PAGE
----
From an Inspection and Test Checklist for flange heaters (the number is the same on both lines):

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I wonder what the difference between "Design Drawing" (or is it "Drawings"?) and "Manufacturing Drawing(s)" is. Is it that Mfg. Dwg. merely represents some part of Design Dwg. (sheet no.3) that is copied for use in the production shop? Or are there some additions\changes?

Sorry if this is a very basic question. I tried to translate this document and dropped the translation because I found it quite hard to understand many of the terms used, especially in the condensed context of a checklist. But I remembered some terms, and it made me curious.

P.S. I was told on a translators' site that it could possibly mean "Manufacturer's Drawing Number" in this context. I wonder if that's true.

  • 2
    $\begingroup$ Without looking at the actual drawing of knowing the company who created them, I would guess that a mfg drawing would include details of how to process the product. For example, it could be something like use machine x and program y with fixture z to make features a,b, and c. $\endgroup$
    – GisMofx
    May 14, 2016 at 13:56

1 Answer 1


This describes the difference. http://www.vista-industrial.com/blog/engineering-drawings-vs-manufacturing-drawings/

To summarize:

A design drawing or engineering drawing is a complete specification of the finished product - in other words, it shows the important properties of each part (dimensions, materials, specifications for electrical components, etc), and how the parts work together.

A manufacturing drawing has a more limited function. It tells you how to make each a particular part, but nothing else.

In your example of a heater, the design drawing would specify the sizes of the screws or bolts that fix different parts of the heater together, but the heater company won't make any manufacturing drawings for the screws or bolts - they will buy those parts ready made.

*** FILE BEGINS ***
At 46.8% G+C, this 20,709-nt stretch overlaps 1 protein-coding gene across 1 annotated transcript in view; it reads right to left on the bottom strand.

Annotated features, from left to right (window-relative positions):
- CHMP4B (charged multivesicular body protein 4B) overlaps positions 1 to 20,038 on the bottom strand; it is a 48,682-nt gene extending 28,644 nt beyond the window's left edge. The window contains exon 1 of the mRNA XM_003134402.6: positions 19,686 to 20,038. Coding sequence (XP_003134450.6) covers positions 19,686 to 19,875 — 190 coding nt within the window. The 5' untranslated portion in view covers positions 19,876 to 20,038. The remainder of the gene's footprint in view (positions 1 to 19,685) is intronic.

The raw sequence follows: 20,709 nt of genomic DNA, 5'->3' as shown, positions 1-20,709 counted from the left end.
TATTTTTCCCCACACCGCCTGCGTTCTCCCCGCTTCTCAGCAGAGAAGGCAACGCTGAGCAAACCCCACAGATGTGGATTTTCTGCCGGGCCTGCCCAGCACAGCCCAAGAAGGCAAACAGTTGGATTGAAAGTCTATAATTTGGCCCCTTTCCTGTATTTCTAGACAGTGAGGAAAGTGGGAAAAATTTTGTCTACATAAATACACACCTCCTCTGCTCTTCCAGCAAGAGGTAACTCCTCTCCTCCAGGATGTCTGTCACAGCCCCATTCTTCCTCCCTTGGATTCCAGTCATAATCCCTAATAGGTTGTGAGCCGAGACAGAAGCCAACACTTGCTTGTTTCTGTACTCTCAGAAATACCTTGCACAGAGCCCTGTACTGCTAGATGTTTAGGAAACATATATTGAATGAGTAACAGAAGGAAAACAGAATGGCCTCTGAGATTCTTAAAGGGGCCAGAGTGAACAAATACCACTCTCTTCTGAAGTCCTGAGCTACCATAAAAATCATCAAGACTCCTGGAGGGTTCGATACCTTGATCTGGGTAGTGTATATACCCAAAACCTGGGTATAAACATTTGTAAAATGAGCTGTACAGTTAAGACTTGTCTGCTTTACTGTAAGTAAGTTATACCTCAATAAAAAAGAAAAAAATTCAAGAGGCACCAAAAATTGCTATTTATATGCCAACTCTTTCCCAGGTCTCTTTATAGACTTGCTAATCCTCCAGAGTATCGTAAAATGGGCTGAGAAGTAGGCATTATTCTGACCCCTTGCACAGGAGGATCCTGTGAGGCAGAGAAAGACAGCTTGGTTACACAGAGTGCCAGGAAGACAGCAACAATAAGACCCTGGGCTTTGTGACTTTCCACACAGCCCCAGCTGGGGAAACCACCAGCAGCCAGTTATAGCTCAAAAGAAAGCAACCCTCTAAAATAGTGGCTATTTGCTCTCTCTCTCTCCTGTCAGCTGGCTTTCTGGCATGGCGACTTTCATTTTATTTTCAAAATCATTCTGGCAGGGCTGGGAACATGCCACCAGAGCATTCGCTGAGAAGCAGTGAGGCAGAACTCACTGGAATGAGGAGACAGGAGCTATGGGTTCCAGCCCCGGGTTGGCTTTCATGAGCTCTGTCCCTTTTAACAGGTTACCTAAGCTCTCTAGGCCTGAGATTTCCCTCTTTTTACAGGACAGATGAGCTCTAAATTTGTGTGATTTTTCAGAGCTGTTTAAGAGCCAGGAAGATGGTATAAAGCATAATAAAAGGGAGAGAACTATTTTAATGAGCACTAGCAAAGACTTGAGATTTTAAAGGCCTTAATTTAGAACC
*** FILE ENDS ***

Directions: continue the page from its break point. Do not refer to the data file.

On the other hand, the company that makes the bolts and screws will have detailed manufacturing drawings showing exactly how to make a bolt from a plain metal rod, or whatever type of raw material they use, but they won't have any engineering drawings that show how the bolts are used after they have sold them.

Often one "drawing" consists of several pages, or "sheets" (before computers, these were literally several physical sheets of paper). In your example, perhaps the design drawing was the first sheet, and the manufacturing drawing for each component of the heater was on a separate sheet - for example the manufacturing drawing for the "shell" was sheet 3 of the complete set. A complete set of drawings for a complex device may contain hundreds or even thousands of sheets.

  • $\begingroup$ Thank you! P.S. I was told on a translators' site that it could possibly mean "Manufacturer's Drawing Number" in this context. I wonder if that's true. A strange appearance of "g" in the abbreviation in that case. $\endgroup$ May 15, 2016 at 1:55
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    $\begingroup$ Well, "Design" and "Manufacturing" could be the names of two departments in the company, rather than just English adjectives. But if the numbers are identical, speaking as an engineer I would assume that "Drawing No D12345" refers to the whole document (containing several sheets), and "Drawing No D12345 sheet 3 (Shell)" refers to just one sheet. (The people who make the shell don't need a copy of the other sheets of the complete drawing - everything they need to know should be on Sheet 3). $\endgroup$
    – alephzero
    May 15, 2016 at 2:17

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